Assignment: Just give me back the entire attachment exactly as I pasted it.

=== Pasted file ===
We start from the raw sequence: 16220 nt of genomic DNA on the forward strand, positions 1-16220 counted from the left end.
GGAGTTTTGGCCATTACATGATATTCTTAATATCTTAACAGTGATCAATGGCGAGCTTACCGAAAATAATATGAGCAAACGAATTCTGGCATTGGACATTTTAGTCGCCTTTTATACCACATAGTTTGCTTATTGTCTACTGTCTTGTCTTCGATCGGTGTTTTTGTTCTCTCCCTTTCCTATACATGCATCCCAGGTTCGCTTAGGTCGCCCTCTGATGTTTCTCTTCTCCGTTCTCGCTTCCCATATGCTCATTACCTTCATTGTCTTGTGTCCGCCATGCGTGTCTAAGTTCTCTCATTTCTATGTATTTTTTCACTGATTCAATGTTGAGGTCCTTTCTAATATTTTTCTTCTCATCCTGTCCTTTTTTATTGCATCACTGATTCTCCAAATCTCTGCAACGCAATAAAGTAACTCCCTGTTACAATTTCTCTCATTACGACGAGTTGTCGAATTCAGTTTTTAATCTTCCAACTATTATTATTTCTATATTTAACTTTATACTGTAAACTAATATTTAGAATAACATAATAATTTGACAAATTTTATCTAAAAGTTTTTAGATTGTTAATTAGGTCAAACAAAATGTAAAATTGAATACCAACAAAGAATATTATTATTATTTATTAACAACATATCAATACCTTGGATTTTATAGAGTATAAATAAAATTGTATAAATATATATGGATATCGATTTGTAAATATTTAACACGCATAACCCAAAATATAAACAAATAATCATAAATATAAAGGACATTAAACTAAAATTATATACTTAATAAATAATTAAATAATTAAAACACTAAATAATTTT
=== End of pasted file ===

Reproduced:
We start from the raw sequence: 16220 nt of genomic DNA on the forward strand, positions 1-16220 counted from the left end.
GGAGTTTTGGCCATTACATGATATTCTTAATATCTTAACAGTGATCAATGGCGAGCTTACCGAAAATAATATGAGCAAACGAATTCTGGCATTGGACATTTTAGTCGCCTTTTATACCACATAGTTTGCTTATTGTCTACTGTCTTGTCTTCGATCGGTGTTTTTGTTCTCTCCCTTTCCTATACATGCATCCCAGGTTCGCTTAGGTCGCCCTCTGATGTTTCTCTTCTCCGTTCTCGCTTCCCATATGCTCATTACCTTCATTGTCTTGTGTCCGCCATGCGTGTCTAAGTTCTCTCATTTCTATGTATTTTTTCACTGATTCAATGTTGAGGTCCTTTCTAATATTTTTCTTCTCATCCTGTCCTTTTTTATTGCATCACTGATTCTCCAAATCTCTGCAACGCAATAAAGTAACTCCCTGTTACAATTTCTCTCATTACGACGAGTTGTCGAATTCAGTTTTTAATCTTCCAACTATTATTATTTCTATATTTAACTTTATACTGTAAACTAATATTTAGAATAACATAATAATTTGACAAATTTTATCTAAAAGTTTTTAGATTGTTAATTAGGTCAAACAAAATGTAAAATTGAATACCAACAAAGAATATTATTATTATTTATTAACAACATATCAATACCTTGGATTTTATAGAGTATAAATAAAATTGTATAAATATATATGGATATCGATTTGTAAATATTTAACACGCATAACCCAAAATATAAACAAATAATCATAAATATAAAGGACATTAAACTAAAATTATATACTTAATAAATAATTAAATAATTAAAACACTAAATAATTTT